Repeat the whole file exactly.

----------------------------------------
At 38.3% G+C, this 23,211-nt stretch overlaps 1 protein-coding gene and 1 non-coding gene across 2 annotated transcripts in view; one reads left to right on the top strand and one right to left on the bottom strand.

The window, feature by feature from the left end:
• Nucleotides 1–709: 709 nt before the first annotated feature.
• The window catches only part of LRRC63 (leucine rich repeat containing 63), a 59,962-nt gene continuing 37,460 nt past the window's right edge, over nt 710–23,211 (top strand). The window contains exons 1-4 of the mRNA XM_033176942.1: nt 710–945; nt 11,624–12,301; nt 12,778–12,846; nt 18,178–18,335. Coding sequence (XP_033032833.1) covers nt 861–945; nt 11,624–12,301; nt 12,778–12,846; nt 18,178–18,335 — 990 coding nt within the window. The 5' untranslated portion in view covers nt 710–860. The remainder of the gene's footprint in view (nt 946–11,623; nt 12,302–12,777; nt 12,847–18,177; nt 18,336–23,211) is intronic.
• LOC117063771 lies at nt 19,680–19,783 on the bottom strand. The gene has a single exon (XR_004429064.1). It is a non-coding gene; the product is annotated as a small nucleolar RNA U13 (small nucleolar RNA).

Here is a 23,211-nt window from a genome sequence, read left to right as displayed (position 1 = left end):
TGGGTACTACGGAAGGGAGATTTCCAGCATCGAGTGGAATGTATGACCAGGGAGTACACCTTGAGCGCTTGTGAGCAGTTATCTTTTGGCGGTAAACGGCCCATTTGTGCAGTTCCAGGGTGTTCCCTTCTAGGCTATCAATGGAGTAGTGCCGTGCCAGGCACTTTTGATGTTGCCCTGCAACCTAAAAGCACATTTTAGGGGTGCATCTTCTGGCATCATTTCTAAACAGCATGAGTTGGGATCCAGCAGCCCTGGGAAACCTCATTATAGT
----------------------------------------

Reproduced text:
At 38.3% G+C, this 23,211-nt stretch overlaps 1 protein-coding gene and 1 non-coding gene across 2 annotated transcripts in view; one reads left to right on the top strand and one right to left on the bottom strand.

The window, feature by feature from the left end:
• Nucleotides 1–709: 709 nt before the first annotated feature.
• The window catches only part of LRRC63 (leucine rich repeat containing 63), a 59,962-nt gene continuing 37,460 nt past the window's right edge, over nt 710–23,211 (top strand). The window contains exons 1-4 of the mRNA XM_033176942.1: nt 710–945; nt 11,624–12,301; nt 12,778–12,846; nt 18,178–18,335. Coding sequence (XP_033032833.1) covers nt 861–945; nt 11,624–12,301; nt 12,778–12,846; nt 18,178–18,335 — 990 coding nt within the window. The 5' untranslated portion in view covers nt 710–860. The remainder of the gene's footprint in view (nt 946–11,623; nt 12,302–12,777; nt 12,847–18,177; nt 18,336–23,211) is intronic.
• LOC117063771 lies at nt 19,680–19,783 on the bottom strand. The gene has a single exon (XR_004429064.1). It is a non-coding gene; the product is annotated as a small nucleolar RNA U13 (small nucleolar RNA).

Here is a 23,211-nt window from a genome sequence, read left to right as displayed (position 1 = left end):
TGGGTACTACGGAAGGGAGATTTCCAGCATCGAGTGGAATGTATGACCAGGGAGTACACCTTGAGCGCTTGTGAGCAGTTATCTTTTGGCGGTAAACGGCCCATTTGTGCAGTTCCAGGGTGTTCCCTTCTAGGCTATCAATGGAGTAGTGCCGTGCCAGGCACTTTTGATGTTGCCCTGCAACCTAAAAGCACATTTTAGGGGTGCATCTTCTGGCATCATTTCTAAACAGCATGAGTTGGGATCCAGCAGCCCTGGGAAACCTCATTATAGT